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Breast Cancer Gene

I am thinking of getting tested for the Breast Cancer Gene. My mom and her sister have had breast cancer. My mom has been cancer free for about 11 years. If I were to test positive I would probably choose the surgical route and get both breasts and my lymph nodes removed. I was wondering if anyone had been tested and what the cost was like. Thanks in advance for your help.

Tue. Mar 25, 12:14pm

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Before you are tested, consider the type and severity of breast cancer that your family tends to have. I have a mother, both grandmothers, an aunt and 2 cousins who are survivors. My mother's oncologist says that because all of the cases were post menopausal and all responded to treatment (also, caught early) that I shouldn't even consider preventive surgery. That my chances of having it are almost a certainty, but that my lifestyle choices (never smoked, no b.c pills, exercise, low fat diet) give me a leg up that none of them had. My family history is enough to tell me that I probably have the gene, so getting tested would be a waste. Doctors often suggest genetic testing for women whose history includes treatment resistant, aggressive cancer.

Tuesday, March 25, 2008, 12:57 PM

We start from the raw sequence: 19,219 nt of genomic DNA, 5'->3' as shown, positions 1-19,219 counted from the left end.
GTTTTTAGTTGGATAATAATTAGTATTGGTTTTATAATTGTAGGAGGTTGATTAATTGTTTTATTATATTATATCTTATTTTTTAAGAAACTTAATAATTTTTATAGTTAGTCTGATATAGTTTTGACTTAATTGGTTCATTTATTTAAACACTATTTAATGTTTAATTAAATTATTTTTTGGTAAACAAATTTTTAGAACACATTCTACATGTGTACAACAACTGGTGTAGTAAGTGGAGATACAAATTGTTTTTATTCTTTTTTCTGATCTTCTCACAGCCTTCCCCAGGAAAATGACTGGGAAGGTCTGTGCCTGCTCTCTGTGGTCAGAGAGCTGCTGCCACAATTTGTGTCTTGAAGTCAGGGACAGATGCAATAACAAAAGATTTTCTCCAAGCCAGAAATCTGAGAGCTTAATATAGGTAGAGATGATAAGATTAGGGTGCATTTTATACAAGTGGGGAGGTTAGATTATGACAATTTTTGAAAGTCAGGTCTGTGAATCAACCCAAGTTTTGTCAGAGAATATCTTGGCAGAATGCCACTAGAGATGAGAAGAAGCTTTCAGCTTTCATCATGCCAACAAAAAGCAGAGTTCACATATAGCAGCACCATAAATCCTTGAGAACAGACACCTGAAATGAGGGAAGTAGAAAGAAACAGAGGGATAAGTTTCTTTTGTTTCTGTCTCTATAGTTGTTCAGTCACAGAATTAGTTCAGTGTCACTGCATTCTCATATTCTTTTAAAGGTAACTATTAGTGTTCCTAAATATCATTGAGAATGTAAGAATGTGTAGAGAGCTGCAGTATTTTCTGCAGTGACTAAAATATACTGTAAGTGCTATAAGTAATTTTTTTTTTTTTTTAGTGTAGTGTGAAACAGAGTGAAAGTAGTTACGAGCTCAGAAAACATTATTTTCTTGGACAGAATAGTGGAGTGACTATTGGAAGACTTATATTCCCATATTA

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My mom and grandmother had it, but my mom's was post-menopausal. I was told (by a geneticist) that post-menopausal breast cancer is not usually genetically linked; it's only if the family members have it pre-menopausal that it is often genetic.

I chose to be tested anyway. My insurance covered a large portion of it, but I think I still ended up being responsible for about $100. Not really sure, b/c I was also having some Ashkenazi Jewish genetic testing done at the same time.

My best advice would be to get a recommendation for a geneticist, and call their office and tell them your family history, and get their recommendations. They can also tell you the tests that they'd run and how much they'd cost. With that information, you can then call your insurance and see if the tests would be covered, partially covered, or not covered.

Oh, my test results were negative - I do not have the gene. Even so, not having the gene means you have the same risk as the general population; it does not mean you have no risk.

My geneticist was fantastic - he took a lot of time to talk to me and explain what results would come back, and what any of the results would mean. If you live in Chicago, my doctor was Dr. Eugene Pergament; he specializes in reproductive genetics and he's through Northwestern Memorial hospital.

Tuesday, March 25, 2008, 1:17 PM

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